- at any point in time, corporate development has a pipeline of opportunities which they are tracking.  Some of this is inbound, some outbound (as I was writing this, I looked at one of my old BEA pipelines which had close to 50 opportunities listed, categorized between very high priority, high priority, low/medium priority, no interest)
-  while corporate development plays a key role, finding a sponsor is critical, which could be the CEO, business unit president, head of product/engineering, etc.  This person is the one raising their hand to champion the deal – and being held accountable for the results. How hard or easy this is within each technology company varies greatly.  Knowing insiders can be very helpful (talk to other entrepreneurs who were acquired to give you a sense of process and key players)
- how long it takes to close a deal varies.  Sometimes it’s a relatively quick process, other times it takes months, often driven by the complexity of the diligence and integration process, and the competitive dynamics

Can your VCs help?

- yes, by making the appropriate introductions to companies of interest, either at the corporate development or operations level
- an interesting, early trend, is the institutionalizing of a corporate development team within venture firms, to assist portfolio companies with their sell and buy side strategies.  I think this is a smart move and has potential to add significant value to portfolio companies and help drive a VC firms returns and overall track record.  See Andreessen Horwitz team here.  Their pitch: “helping companies plan their strategic and financial future.  It’s all about anticipating needs, and architecting the right way forward for your company”.

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Expectations vs. Reality: 8 Lessons From The First Year As CEO

By Dharmesh Shah on March 4, 2014

I started working on Foundersuite in the Fall of 2012, and we launched our MVP in early 2013. Prior to this, I'd spent 10 years consulting to startups as a fractional CFO / BD / Ops guy, so I thought I had a pretty good idea of what to expect for my first real rodeo as startup CEO.

I was completely wrong. Here are eight areas where reality diverged the most from my expectations.car bump

1. Identifying customer needs is only a fraction of the product-market-fit battle.

I'm a fan of the lean startup model and we are diligently striving to "build things that people want." But identifying customer needs and creating a solution for those needs is only part of the equation. The other half is removing the 1000 small friction points and barriers to adoption, which is in itself a Sisyphean task.

For example, we launched our Investor CRM product as a tool to keep track of investor discussions- it’s basically a way to bring some “order to the chaos” of fundraising. It’s a slick tool, built on top of APIs from AngelList, LinkedIn, Google Calendar, etc., and we were getting a lot of love-mail when users first signed up, but ongoing engagement was anemic.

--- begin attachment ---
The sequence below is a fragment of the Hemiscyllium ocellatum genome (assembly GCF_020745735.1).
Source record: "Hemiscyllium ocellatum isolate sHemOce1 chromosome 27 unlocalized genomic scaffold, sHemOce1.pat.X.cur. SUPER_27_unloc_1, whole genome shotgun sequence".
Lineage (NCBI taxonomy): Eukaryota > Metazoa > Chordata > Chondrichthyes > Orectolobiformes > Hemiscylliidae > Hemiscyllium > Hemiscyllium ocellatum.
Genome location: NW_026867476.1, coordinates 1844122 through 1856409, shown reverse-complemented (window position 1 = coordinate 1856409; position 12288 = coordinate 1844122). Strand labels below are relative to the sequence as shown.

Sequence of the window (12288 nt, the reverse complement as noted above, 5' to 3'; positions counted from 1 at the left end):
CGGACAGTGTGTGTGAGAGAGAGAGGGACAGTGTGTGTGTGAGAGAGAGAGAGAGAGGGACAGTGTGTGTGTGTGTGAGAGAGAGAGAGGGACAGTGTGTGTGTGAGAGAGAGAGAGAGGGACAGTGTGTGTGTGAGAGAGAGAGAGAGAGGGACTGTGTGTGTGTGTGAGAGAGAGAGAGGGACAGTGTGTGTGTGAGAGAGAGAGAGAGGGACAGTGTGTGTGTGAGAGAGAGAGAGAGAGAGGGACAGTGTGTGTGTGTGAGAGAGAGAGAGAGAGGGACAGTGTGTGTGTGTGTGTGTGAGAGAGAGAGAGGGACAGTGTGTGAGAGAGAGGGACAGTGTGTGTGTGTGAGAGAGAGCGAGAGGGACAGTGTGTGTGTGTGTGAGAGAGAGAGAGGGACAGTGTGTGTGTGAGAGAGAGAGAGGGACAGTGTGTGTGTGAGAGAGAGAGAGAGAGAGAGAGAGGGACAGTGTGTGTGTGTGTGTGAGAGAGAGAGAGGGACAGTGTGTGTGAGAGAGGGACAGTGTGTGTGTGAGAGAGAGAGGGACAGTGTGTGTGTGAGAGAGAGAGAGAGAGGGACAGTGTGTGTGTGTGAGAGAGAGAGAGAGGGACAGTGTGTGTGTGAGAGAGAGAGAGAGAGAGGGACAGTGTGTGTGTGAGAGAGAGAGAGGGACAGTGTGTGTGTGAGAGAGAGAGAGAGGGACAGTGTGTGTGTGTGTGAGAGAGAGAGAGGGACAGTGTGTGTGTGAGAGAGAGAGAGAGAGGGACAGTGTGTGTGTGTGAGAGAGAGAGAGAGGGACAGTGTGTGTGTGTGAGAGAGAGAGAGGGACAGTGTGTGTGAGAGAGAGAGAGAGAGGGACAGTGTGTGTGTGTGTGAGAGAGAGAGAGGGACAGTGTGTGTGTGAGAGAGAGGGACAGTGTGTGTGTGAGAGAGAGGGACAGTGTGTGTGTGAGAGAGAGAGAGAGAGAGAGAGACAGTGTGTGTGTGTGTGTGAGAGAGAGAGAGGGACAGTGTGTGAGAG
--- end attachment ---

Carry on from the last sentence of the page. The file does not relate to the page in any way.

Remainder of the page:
It wasn’t until we probed deep via 1-1 calls that we discovered a lot of “blockers” to adoption—for example, many users already have lists of target investors they’ve collected in excel, so we needed to make an import function. As another example, people told us that since the CRM was an empty, blank slate, they didn’t know where to start; so we will soon be pre-populating it with “starter packs” of investors. It’s an ongoing process, but the good news is that every time we remove a major hurdle or friction point, we see a meaningful spike in adoption. Instant gratification!

2. Nobody gives a sh't about what you are doing (at least at first).

IMO, there's an entire generation of entrepreneurs who have a skewed perception that "a great product markets itself." That's bullshit. Sure, there are a few born-viral products like Mailbox or Pebble, but these are the extreme exceptions, not the norms. Most startups, even really good ones, have to make a ton of noise and hustle like hell to get anyone to pay attention. The founders of Xobni put it best a few years ago: "nobody cares about your stupid little startup."

Naturally, I thought we'd be different, that we’d be one of the immediately-viral outliers; I mean, we were a startup making software for startups-- how cool is that, right? Surely we would launch and immediately hit the hockey stick ramp...right?

We did get a nice little bump in adoption when we debuted at Launch.co and were written up in VentureBeat. But the growth spike was short lived, and like most startups, we had to start grinding away; we had to start building the business, brick by marketing brick; we had to, as Paul Graham would say, do things that don't scale.

In our case, this meant building distribution partnerships with incubators, co-working spaces, hackathons, etc. This is high-touch and long sales cycle relationship work (it takes us 2-3 months on average to close each deal); but it’s an effort we believe will lay a solid foundation for future growth.

3. Early evangelists are worth twice-- no, make that 3x-- their weight in gold.

There's a great quote by Brian Chesky of Airbnb where he says: "it's better to build something that 100 people love than 1 million kind of like." It's great advice, and we definitely didn't focus enough time or energy on cultivating “champions” in the early days; instead, I was addicted to vanity metrics like page views.

Why are these early, passionate users so insanely important? Many of the reasons are obvious: they tend to tell others (= free marketing), and they give you really valuable feedback on your product. But the real reason they're worth 3x their weight in solid gold is because their positive notes of encouragement will keep you going every time you take a beating by the universe (and this happens with surprising frequency). I’m pretty sure there’s a feedback faerie out there that knows exactly when to fire over a positive, encouraging note.